Posts Tagged 'Home'

I’m turning into a food hoarder.

One of the things I’m adjusting to, moving to the country, is buying groceries ahead of time.

Before we moved, I bought every dinner just before we ate it. I tried to keep breakfast and lunch on hand (at least when I was working at home) but I never bought groceries for making dinner before the day I needed them. Everything was within easy walking distance, and I’d decide what to cook for dinner according to my daily whim.

Now, there’s a grocery store across the street from our new place, but the selection is limited. I need to plan ahead if I’m going to be able to make whatever I want for dinner, or face a 40-minute round trip drive to reach other stores with a bigger selection. (Or a 2-hour bike ride, probably in the rain, since we only have one car.)

I’ve been out driving around and shopping a lot — doing a lot of moving-related errands which are thankfully almost done — and so I’ve been trying to stock our pantry and refrigerator by picking up food whenever I’m near a grocery store. Snacks, in case people stop by. Cookie-baking supplies. A chicken for roasting in the near future. Ingredients to go with the chorizo I picked up in Seattle the other day.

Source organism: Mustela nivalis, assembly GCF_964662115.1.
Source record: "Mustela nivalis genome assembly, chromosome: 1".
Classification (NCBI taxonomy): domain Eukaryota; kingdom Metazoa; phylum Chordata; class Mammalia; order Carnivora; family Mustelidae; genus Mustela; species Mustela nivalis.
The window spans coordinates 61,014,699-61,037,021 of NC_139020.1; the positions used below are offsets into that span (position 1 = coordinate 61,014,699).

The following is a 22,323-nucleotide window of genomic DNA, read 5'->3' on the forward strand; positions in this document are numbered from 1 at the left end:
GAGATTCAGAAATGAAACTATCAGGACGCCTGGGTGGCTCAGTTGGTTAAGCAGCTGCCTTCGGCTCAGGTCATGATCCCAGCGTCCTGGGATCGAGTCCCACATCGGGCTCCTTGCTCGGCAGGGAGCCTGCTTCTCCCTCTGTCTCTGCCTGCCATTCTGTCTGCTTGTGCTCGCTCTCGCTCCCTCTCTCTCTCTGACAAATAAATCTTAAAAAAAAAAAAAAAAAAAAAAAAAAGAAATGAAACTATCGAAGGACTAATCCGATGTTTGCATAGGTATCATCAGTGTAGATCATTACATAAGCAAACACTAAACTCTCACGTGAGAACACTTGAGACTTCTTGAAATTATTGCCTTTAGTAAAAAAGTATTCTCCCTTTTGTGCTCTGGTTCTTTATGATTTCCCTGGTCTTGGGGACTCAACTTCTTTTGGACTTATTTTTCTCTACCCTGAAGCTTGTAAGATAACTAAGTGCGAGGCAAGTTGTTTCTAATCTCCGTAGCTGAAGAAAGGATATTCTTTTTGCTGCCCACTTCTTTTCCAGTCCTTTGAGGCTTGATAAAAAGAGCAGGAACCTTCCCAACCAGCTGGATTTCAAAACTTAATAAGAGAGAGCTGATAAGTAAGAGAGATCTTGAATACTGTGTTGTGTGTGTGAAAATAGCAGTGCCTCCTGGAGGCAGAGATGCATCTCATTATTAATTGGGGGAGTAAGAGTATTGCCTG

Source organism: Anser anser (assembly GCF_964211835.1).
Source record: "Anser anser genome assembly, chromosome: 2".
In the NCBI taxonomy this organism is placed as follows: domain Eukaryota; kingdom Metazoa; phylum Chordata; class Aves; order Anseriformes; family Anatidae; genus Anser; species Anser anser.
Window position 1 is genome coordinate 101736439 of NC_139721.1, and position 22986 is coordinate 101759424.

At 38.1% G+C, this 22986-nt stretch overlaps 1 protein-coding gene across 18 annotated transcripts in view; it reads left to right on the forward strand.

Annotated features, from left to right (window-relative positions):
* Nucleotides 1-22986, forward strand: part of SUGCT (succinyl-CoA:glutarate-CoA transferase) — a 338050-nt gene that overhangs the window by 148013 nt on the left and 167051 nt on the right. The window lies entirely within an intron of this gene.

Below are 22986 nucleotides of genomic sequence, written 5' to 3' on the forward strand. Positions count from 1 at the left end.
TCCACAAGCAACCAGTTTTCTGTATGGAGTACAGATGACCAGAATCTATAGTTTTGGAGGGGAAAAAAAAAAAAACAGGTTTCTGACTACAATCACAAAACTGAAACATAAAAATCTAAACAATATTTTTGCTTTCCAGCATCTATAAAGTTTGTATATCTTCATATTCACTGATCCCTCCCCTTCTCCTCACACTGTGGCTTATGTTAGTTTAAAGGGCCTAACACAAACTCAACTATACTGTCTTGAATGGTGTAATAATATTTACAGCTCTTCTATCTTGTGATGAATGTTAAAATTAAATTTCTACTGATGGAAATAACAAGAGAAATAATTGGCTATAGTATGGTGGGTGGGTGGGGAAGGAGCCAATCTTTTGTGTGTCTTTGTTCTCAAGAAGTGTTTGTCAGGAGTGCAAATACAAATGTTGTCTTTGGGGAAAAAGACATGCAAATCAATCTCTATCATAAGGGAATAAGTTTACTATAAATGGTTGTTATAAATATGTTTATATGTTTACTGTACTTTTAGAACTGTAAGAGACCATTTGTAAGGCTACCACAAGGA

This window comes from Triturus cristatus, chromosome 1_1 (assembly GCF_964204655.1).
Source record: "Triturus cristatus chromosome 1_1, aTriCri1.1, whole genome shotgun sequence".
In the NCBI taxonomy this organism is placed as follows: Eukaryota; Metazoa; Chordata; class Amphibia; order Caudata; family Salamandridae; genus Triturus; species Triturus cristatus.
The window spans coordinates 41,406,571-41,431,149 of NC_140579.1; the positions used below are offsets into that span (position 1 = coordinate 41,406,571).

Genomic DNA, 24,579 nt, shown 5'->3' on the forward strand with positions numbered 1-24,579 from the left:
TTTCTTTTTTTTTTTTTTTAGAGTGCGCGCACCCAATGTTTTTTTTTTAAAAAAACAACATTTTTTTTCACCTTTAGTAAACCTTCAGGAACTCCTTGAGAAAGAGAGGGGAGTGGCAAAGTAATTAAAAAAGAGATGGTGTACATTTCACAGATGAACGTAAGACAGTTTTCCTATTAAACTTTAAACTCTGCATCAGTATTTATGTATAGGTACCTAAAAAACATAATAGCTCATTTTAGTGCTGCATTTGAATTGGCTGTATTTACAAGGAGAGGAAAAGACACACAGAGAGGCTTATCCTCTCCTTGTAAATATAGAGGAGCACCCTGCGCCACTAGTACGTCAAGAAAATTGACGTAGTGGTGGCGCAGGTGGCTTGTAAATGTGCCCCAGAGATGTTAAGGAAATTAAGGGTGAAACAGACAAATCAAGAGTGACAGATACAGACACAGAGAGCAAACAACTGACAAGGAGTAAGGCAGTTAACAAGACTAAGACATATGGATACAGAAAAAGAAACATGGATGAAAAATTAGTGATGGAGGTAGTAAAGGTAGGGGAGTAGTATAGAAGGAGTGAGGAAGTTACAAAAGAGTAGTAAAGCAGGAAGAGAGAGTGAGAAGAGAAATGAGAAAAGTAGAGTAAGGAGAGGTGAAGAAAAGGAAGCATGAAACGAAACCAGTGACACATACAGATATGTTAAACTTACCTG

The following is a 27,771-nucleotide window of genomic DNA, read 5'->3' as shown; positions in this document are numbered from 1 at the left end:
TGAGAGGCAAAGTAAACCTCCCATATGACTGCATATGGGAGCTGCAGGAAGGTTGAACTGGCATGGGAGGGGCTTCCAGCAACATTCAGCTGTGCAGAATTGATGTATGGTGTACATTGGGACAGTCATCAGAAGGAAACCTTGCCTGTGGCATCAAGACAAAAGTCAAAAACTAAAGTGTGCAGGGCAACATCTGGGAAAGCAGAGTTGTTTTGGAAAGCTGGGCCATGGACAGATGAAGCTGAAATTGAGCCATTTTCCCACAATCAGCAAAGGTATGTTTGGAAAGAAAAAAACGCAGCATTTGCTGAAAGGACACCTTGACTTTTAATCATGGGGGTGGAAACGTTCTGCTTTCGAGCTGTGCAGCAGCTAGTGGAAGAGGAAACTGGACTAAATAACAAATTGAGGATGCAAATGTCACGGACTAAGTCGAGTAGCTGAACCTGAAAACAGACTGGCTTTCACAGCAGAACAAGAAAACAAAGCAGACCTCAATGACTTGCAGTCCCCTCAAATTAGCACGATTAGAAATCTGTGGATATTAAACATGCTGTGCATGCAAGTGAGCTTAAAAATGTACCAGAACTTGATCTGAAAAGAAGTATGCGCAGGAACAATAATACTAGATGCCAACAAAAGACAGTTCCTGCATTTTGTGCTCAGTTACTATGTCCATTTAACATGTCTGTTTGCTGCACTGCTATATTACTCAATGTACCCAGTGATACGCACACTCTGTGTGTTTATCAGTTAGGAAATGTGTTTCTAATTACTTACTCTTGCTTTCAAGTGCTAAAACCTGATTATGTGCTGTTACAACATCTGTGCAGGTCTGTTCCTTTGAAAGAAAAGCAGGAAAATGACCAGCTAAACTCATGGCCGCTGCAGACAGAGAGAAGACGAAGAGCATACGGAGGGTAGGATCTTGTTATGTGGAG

It feels unnatural. My default position on buying stuff is to not buy it. This is obviously a good habit in some ways: it probably saves money, and it keeps us from collecting too many things and creating clutter.

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revenge

It can also be bad, or at least inefficient, like when I refuse to buy more than four rolls of toilet paper at the same time. (When I lived by myself, I bought them one at a time, so the four-pack is a concession.) This drives my husband crazy, and he responds by buying ever-larger bulk packs of toilet paper and paper towels. He outdid himself when we moved; we now own a truly outlandish stock of paper goods.

My reluctance to acquire things is also a negative in the case of elastic hairbands, which I search for beneath beds and behind couches and treasure like family heirlooms, even when they’ve lost all elasticity and are coated in spidery tangles of hair that make my husband shy away in horror. I should clearly just buy new ones, but it rarely feels necessary enough to compel action on my part.

So haphazardly buying all this food we don’t technically need at the moment I’m buying it and aren’t going to immediately consume goes against years of habit. It raises a faint warning bell in my head that  I’m turning into a food hoarder and that it won’t stop until we’re sleeping on the floor amid piles of stale rice crackers, rotting feta cheese, and aging chorizo from DeLaurenti in Seattle. It probably won’t turn out that way, but for now, it is a genuine adjustment.

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